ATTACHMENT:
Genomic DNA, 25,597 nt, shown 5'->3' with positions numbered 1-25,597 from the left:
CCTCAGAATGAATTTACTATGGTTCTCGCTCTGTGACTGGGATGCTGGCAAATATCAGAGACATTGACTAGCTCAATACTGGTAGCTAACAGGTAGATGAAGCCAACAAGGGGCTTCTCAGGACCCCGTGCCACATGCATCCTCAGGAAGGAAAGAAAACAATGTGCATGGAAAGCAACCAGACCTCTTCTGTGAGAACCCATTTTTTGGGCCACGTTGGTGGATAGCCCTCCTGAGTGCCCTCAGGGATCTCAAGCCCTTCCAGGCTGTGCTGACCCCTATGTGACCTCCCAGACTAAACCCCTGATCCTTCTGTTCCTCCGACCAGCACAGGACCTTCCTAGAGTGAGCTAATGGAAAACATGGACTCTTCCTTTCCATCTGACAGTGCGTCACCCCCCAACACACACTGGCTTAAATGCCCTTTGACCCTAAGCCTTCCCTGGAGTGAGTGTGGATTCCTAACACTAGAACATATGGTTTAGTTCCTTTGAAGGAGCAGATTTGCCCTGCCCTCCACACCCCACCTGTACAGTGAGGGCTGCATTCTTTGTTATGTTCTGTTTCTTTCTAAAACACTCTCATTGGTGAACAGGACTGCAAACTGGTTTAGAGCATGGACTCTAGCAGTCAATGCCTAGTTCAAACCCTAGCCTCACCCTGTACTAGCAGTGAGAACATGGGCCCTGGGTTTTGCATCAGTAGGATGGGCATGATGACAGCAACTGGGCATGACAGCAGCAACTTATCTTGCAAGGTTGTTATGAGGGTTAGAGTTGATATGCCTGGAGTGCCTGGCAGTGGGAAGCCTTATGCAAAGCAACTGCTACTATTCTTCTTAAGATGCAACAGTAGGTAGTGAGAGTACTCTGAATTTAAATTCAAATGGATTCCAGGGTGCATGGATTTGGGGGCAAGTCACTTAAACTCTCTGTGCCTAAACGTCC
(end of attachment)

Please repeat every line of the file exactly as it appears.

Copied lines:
Genomic DNA, 25,597 nt, shown 5'->3' with positions numbered 1-25,597 from the left:
CCTCAGAATGAATTTACTATGGTTCTCGCTCTGTGACTGGGATGCTGGCAAATATCAGAGACATTGACTAGCTCAATACTGGTAGCTAACAGGTAGATGAAGCCAACAAGGGGCTTCTCAGGACCCCGTGCCACATGCATCCTCAGGAAGGAAAGAAAACAATGTGCATGGAAAGCAACCAGACCTCTTCTGTGAGAACCCATTTTTTGGGCCACGTTGGTGGATAGCCCTCCTGAGTGCCCTCAGGGATCTCAAGCCCTTCCAGGCTGTGCTGACCCCTATGTGACCTCCCAGACTAAACCCCTGATCCTTCTGTTCCTCCGACCAGCACAGGACCTTCCTAGAGTGAGCTAATGGAAAACATGGACTCTTCCTTTCCATCTGACAGTGCGTCACCCCCCAACACACACTGGCTTAAATGCCCTTTGACCCTAAGCCTTCCCTGGAGTGAGTGTGGATTCCTAACACTAGAACATATGGTTTAGTTCCTTTGAAGGAGCAGATTTGCCCTGCCCTCCACACCCCACCTGTACAGTGAGGGCTGCATTCTTTGTTATGTTCTGTTTCTTTCTAAAACACTCTCATTGGTGAACAGGACTGCAAACTGGTTTAGAGCATGGACTCTAGCAGTCAATGCCTAGTTCAAACCCTAGCCTCACCCTGTACTAGCAGTGAGAACATGGGCCCTGGGTTTTGCATCAGTAGGATGGGCATGATGACAGCAACTGGGCATGACAGCAGCAACTTATCTTGCAAGGTTGTTATGAGGGTTAGAGTTGATATGCCTGGAGTGCCTGGCAGTGGGAAGCCTTATGCAAAGCAACTGCTACTATTCTTCTTAAGATGCAACAGTAGGTAGTGAGAGTACTCTGAATTTAAATTCAAATGGATTCCAGGGTGCATGGATTTGGGGGCAAGTCACTTAAACTCTCTGTGCCTAAACGTCC